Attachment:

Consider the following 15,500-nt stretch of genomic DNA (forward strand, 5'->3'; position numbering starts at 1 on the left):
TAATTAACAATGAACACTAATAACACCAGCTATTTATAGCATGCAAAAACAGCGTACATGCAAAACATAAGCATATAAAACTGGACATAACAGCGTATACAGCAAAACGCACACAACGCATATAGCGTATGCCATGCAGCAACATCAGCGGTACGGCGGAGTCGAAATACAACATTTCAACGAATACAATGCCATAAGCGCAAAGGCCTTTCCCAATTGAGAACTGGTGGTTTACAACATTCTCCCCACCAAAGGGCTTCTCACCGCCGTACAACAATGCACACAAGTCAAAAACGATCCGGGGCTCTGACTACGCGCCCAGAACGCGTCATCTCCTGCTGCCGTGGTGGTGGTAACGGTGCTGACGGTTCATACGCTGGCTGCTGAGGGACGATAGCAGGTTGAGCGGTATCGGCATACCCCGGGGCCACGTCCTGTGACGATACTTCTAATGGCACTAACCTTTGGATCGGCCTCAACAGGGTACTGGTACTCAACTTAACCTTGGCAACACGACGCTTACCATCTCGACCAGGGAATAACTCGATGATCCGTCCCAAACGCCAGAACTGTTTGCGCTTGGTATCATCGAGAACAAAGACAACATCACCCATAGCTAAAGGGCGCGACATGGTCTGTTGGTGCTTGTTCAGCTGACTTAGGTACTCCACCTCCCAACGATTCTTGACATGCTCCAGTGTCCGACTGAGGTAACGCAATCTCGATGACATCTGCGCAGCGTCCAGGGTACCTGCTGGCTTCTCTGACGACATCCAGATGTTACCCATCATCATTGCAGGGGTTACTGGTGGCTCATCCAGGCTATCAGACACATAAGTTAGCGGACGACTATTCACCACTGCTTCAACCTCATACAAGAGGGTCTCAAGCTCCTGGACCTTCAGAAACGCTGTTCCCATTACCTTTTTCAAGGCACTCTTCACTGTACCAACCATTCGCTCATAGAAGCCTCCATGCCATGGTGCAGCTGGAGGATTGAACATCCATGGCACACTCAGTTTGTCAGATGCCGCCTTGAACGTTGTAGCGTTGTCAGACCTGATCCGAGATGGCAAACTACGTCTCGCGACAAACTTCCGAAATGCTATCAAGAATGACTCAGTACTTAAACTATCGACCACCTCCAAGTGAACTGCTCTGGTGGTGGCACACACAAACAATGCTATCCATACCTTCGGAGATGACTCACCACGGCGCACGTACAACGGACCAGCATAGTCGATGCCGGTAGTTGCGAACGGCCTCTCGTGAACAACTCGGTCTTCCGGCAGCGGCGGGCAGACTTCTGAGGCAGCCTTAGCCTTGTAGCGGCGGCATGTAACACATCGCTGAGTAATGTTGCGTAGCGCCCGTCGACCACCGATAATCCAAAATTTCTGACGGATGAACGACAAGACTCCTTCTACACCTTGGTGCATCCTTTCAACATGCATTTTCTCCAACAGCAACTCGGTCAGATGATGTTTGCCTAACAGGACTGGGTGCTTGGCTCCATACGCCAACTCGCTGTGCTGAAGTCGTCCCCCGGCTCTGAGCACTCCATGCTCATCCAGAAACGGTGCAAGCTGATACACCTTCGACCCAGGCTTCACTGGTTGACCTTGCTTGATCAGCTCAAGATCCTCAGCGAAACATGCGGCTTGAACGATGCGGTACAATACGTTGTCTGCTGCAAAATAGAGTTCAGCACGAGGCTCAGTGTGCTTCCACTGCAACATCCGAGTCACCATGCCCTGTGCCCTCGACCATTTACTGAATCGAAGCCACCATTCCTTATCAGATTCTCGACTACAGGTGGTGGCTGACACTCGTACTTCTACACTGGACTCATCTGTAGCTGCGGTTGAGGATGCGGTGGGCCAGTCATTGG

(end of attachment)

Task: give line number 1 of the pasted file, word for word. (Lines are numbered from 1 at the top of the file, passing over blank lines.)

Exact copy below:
Consider the following 15,500-nt stretch of genomic DNA (forward strand, 5'->3'; position numbering starts at 1 on the left):